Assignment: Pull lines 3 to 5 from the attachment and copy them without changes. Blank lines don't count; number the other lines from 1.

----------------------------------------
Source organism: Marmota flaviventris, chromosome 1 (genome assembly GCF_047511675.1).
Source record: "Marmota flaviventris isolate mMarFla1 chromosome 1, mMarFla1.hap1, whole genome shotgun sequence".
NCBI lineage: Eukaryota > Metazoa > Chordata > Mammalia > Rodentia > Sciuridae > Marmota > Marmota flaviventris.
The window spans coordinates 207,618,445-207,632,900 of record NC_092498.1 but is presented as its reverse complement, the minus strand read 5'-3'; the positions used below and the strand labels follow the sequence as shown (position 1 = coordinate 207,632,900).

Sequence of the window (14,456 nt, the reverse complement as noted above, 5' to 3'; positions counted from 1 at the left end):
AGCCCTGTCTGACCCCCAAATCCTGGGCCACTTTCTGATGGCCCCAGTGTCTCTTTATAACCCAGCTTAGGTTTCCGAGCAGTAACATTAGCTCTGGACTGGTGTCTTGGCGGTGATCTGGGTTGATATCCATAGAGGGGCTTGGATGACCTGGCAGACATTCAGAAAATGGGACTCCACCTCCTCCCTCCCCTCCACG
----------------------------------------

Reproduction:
NCBI lineage: Eukaryota > Metazoa > Chordata > Mammalia > Rodentia > Sciuridae > Marmota > Marmota flaviventris.
The window spans coordinates 207,618,445-207,632,900 of record NC_092498.1 but is presented as its reverse complement, the minus strand read 5'-3'; the positions used below and the strand labels follow the sequence as shown (position 1 = coordinate 207,632,900).

Sequence of the window (14,456 nt, the reverse complement as noted above, 5' to 3'; positions counted from 1 at the left end):